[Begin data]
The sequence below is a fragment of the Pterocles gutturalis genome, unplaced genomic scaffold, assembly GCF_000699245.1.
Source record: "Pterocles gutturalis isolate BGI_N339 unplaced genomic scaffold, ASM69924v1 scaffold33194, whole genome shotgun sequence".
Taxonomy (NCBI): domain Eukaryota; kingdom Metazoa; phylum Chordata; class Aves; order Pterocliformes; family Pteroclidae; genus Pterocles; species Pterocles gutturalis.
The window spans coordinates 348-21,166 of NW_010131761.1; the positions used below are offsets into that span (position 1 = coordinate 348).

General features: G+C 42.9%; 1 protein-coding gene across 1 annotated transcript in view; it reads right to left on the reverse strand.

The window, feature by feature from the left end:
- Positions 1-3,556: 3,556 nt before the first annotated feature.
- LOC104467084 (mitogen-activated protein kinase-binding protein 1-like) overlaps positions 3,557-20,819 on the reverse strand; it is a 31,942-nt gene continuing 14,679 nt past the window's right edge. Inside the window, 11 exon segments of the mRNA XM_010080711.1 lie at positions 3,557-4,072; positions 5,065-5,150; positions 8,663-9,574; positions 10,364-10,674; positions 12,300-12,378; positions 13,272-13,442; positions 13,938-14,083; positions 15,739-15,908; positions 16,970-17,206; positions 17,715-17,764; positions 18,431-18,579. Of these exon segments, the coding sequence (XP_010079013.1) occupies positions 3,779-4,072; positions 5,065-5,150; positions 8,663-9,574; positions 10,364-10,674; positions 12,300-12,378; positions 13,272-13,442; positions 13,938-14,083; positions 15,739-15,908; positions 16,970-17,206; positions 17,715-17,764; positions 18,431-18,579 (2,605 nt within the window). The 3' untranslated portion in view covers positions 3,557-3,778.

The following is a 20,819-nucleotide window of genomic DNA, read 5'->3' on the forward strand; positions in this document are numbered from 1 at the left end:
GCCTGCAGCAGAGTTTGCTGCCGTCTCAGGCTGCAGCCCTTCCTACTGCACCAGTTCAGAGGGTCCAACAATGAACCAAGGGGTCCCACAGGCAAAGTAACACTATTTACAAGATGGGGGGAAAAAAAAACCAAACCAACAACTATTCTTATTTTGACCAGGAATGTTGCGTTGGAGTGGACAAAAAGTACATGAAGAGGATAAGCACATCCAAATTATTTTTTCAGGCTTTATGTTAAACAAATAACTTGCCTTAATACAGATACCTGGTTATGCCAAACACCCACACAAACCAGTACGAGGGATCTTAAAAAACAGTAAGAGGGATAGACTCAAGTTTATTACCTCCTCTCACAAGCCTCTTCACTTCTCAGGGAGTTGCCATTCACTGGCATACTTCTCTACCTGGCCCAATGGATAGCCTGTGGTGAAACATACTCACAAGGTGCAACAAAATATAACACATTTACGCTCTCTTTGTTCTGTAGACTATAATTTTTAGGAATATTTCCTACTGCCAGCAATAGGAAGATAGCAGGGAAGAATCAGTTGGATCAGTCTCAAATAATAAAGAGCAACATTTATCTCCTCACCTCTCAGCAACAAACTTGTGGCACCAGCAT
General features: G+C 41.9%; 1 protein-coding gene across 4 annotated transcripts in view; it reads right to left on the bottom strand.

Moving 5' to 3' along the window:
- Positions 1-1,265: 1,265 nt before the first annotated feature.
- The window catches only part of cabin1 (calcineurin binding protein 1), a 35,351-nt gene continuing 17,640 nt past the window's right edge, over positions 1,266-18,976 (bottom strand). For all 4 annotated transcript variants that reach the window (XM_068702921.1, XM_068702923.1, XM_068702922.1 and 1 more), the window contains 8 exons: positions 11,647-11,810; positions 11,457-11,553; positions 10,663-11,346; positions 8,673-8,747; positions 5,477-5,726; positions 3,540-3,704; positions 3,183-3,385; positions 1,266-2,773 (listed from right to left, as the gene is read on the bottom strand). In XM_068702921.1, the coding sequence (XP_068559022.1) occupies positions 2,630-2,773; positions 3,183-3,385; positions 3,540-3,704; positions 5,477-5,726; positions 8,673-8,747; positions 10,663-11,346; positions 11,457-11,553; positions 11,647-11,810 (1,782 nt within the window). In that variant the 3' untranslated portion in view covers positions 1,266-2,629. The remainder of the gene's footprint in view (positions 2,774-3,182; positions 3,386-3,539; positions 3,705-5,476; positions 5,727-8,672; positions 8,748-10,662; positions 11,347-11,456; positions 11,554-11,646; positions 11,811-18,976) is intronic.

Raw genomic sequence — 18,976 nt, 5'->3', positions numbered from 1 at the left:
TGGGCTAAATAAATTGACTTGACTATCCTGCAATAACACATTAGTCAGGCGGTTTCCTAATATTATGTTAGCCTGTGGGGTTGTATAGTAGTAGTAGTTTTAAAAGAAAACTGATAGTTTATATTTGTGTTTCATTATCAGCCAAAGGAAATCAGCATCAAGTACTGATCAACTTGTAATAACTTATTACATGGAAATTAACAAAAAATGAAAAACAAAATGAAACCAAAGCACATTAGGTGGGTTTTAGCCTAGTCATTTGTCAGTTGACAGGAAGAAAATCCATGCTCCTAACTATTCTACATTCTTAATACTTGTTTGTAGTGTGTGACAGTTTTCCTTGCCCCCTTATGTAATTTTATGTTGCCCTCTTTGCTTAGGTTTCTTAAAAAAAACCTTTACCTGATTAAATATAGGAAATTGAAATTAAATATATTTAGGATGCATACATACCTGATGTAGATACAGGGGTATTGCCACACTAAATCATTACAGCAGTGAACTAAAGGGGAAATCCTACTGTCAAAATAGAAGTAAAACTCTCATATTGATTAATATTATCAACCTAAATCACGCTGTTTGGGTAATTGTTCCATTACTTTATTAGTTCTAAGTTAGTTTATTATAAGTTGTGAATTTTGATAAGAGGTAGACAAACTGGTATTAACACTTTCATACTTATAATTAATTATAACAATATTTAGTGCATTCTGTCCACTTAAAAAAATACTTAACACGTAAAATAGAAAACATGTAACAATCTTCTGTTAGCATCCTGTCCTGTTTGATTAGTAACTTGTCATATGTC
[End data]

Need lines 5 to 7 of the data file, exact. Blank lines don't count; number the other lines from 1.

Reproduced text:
General features: G+C 42.9%; 1 protein-coding gene across 1 annotated transcript in view; it reads right to left on the reverse strand.

The window, feature by feature from the left end:
- Positions 1-3,556: 3,556 nt before the first annotated feature.